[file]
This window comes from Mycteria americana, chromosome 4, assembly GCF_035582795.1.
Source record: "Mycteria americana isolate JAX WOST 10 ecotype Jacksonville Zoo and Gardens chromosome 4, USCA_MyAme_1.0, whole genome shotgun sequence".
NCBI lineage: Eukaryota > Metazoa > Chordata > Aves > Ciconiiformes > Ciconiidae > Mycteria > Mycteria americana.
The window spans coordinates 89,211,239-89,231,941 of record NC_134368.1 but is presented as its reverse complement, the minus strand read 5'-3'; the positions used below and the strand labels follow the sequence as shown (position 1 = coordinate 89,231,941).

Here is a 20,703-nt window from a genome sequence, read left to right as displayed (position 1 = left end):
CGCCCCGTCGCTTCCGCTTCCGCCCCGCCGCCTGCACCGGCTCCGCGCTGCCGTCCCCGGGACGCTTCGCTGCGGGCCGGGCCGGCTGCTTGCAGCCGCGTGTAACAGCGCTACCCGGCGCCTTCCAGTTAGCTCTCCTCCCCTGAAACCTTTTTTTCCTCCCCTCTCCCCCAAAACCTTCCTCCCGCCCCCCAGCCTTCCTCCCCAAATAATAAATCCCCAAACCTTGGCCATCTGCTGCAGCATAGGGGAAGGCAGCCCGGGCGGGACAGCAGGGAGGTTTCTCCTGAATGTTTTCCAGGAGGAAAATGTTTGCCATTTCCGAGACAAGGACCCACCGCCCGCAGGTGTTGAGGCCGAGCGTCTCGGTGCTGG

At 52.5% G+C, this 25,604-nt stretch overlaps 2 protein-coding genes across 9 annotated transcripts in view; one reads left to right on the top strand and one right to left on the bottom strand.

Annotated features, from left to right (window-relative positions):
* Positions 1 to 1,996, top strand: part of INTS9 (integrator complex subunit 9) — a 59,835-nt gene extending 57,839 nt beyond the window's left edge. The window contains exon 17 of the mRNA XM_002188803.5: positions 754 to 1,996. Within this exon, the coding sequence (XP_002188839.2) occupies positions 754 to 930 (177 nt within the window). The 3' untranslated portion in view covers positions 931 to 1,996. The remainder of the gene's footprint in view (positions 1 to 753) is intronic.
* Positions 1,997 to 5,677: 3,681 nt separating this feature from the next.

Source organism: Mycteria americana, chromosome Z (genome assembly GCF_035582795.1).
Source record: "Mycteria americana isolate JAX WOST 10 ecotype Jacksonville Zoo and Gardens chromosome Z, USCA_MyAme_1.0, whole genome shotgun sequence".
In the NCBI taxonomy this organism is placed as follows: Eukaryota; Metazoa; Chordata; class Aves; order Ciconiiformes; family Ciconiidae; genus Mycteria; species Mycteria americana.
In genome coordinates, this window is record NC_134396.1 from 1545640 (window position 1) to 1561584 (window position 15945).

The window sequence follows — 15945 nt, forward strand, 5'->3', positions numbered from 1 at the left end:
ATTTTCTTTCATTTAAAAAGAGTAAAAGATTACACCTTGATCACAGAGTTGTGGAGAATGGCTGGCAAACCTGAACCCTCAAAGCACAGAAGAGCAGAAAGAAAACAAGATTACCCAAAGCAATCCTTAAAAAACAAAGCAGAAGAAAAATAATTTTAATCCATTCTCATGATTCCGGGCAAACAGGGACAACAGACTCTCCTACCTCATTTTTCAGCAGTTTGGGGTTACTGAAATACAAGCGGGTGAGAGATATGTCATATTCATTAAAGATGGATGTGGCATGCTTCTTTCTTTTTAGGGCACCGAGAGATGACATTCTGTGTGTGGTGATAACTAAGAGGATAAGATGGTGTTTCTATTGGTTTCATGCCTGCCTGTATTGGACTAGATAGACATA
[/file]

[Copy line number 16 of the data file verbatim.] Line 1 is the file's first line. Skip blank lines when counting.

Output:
ATTTTCTTTCATTTAAAAAGAGTAAAAGATTACACCTTGATCACAGAGTTGTGGAGAATGGCTGGCAAACCTGAACCCTCAAAGCACAGAAGAGCAGAAAGAAAACAAGATTACCCAAAGCAATCCTTAAAAAACAAAGCAGAAGAAAAATAATTTTAATCCATTCTCATGATTCCGGGCAAACAGGGACAACAGACTCTCCTACCTCATTTTTCAGCAGTTTGGGGTTACTGAAATACAAGCGGGTGAGAGATATGTCATATTCATTAAAGATGGATGTGGCATGCTTCTTTCTTTTTAGGGCACCGAGAGATGACATTCTGTGTGTGGTGATAACTAAGAGGATAAGATGGTGTTTCTATTGGTTTCATGCCTGCCTGTATTGGACTAGATAGACATA